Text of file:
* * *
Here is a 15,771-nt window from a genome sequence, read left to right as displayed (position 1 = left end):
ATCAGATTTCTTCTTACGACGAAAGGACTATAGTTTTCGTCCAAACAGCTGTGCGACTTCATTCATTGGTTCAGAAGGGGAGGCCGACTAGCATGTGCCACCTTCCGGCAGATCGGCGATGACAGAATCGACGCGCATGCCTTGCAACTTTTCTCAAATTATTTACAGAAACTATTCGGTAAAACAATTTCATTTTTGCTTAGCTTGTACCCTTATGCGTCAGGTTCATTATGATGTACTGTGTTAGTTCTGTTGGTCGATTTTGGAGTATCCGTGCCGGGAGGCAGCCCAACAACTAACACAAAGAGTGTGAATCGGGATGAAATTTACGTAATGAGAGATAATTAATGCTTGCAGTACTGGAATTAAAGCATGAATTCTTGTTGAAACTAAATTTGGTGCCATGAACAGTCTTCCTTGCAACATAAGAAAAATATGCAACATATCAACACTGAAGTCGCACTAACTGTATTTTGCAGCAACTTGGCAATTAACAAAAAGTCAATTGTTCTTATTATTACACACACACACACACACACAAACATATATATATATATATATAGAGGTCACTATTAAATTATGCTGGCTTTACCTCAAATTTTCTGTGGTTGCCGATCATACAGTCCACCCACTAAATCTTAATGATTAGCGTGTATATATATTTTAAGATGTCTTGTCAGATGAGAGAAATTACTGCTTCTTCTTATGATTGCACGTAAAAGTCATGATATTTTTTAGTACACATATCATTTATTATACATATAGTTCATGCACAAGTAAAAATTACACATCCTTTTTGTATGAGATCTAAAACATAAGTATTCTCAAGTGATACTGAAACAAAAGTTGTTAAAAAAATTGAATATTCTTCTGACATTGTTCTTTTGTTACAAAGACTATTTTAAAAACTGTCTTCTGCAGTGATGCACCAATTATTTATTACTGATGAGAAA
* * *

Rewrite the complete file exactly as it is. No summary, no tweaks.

Here is a 15,771-nt window from a genome sequence, read left to right as displayed (position 1 = left end):
ATCAGATTTCTTCTTACGACGAAAGGACTATAGTTTTCGTCCAAACAGCTGTGCGACTTCATTCATTGGTTCAGAAGGGGAGGCCGACTAGCATGTGCCACCTTCCGGCAGATCGGCGATGACAGAATCGACGCGCATGCCTTGCAACTTTTCTCAAATTATTTACAGAAACTATTCGGTAAAACAATTTCATTTTTGCTTAGCTTGTACCCTTATGCGTCAGGTTCATTATGATGTACTGTGTTAGTTCTGTTGGTCGATTTTGGAGTATCCGTGCCGGGAGGCAGCCCAACAACTAACACAAAGAGTGTGAATCGGGATGAAATTTACGTAATGAGAGATAATTAATGCTTGCAGTACTGGAATTAAAGCATGAATTCTTGTTGAAACTAAATTTGGTGCCATGAACAGTCTTCCTTGCAACATAAGAAAAATATGCAACATATCAACACTGAAGTCGCACTAACTGTATTTTGCAGCAACTTGGCAATTAACAAAAAGTCAATTGTTCTTATTATTACACACACACACACACACACAAACATATATATATATATATATAGAGGTCACTATTAAATTATGCTGGCTTTACCTCAAATTTTCTGTGGTTGCCGATCATACAGTCCACCCACTAAATCTTAATGATTAGCGTGTATATATATTTTAAGATGTCTTGTCAGATGAGAGAAATTACTGCTTCTTCTTATGATTGCACGTAAAAGTCATGATATTTTTTAGTACACATATCATTTATTATACATATAGTTCATGCACAAGTAAAAATTACACATCCTTTTTGTATGAGATCTAAAACATAAGTATTCTCAAGTGATACTGAAACAAAAGTTGTTAAAAAAATTGAATATTCTTCTGACATTGTTCTTTTGTTACAAAGACTATTTTAAAAACTGTCTTCTGCAGTGATGCACCAATTATTTATTACTGATGAGAAA